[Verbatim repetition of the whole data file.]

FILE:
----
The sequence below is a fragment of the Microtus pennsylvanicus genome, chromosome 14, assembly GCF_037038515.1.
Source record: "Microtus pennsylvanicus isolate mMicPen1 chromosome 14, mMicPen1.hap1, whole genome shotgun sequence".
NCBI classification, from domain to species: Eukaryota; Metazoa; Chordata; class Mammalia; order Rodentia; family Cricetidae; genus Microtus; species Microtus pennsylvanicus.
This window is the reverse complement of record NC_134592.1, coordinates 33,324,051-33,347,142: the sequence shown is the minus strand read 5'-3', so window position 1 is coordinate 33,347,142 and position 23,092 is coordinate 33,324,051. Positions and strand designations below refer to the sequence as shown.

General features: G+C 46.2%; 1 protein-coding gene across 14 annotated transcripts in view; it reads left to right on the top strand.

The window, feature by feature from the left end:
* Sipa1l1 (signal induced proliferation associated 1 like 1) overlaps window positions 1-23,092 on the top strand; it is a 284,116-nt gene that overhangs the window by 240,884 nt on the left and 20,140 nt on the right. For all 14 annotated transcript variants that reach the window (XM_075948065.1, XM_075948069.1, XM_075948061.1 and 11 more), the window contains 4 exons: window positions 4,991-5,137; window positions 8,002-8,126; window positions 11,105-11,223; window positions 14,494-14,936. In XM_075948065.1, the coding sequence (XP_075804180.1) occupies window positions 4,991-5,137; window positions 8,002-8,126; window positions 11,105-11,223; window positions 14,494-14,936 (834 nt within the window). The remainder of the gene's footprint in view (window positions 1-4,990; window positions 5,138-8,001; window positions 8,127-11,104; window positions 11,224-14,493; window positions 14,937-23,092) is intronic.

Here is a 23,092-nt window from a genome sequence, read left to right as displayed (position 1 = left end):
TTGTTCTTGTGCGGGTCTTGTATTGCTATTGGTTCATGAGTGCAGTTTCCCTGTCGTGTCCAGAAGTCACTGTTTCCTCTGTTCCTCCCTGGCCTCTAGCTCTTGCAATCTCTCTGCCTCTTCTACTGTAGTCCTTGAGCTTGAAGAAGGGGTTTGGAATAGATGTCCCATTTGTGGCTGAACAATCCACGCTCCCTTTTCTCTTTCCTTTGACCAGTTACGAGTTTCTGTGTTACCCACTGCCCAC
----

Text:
The sequence below is a fragment of the Microtus pennsylvanicus genome, chromosome 14, assembly GCF_037038515.1.
Source record: "Microtus pennsylvanicus isolate mMicPen1 chromosome 14, mMicPen1.hap1, whole genome shotgun sequence".
NCBI classification, from domain to species: Eukaryota; Metazoa; Chordata; class Mammalia; order Rodentia; family Cricetidae; genus Microtus; species Microtus pennsylvanicus.
This window is the reverse complement of record NC_134592.1, coordinates 33,324,051-33,347,142: the sequence shown is the minus strand read 5'-3', so window position 1 is coordinate 33,347,142 and position 23,092 is coordinate 33,324,051. Positions and strand designations below refer to the sequence as shown.

General features: G+C 46.2%; 1 protein-coding gene across 14 annotated transcripts in view; it reads left to right on the top strand.

The window, feature by feature from the left end:
* Sipa1l1 (signal induced proliferation associated 1 like 1) overlaps window positions 1-23,092 on the top strand; it is a 284,116-nt gene that overhangs the window by 240,884 nt on the left and 20,140 nt on the right. For all 14 annotated transcript variants that reach the window (XM_075948065.1, XM_075948069.1, XM_075948061.1 and 11 more), the window contains 4 exons: window positions 4,991-5,137; window positions 8,002-8,126; window positions 11,105-11,223; window positions 14,494-14,936. In XM_075948065.1, the coding sequence (XP_075804180.1) occupies window positions 4,991-5,137; window positions 8,002-8,126; window positions 11,105-11,223; window positions 14,494-14,936 (834 nt within the window). The remainder of the gene's footprint in view (window positions 1-4,990; window positions 5,138-8,001; window positions 8,127-11,104; window positions 11,224-14,493; window positions 14,937-23,092) is intronic.

Here is a 23,092-nt window from a genome sequence, read left to right as displayed (position 1 = left end):
TTGTTCTTGTGCGGGTCTTGTATTGCTATTGGTTCATGAGTGCAGTTTCCCTGTCGTGTCCAGAAGTCACTGTTTCCTCTGTTCCTCCCTGGCCTCTAGCTCTTGCAATCTCTCTGCCTCTTCTACTGTAGTCCTTGAGCTTGAAGAAGGGGTTTGGAATAGATGTCCCATTTGTGGCTGAACAATCCACGCTCCCTTTTCTCTTTCCTTTGACCAGTTACGAGTTTCTGTGTTACCCACTGCCCAC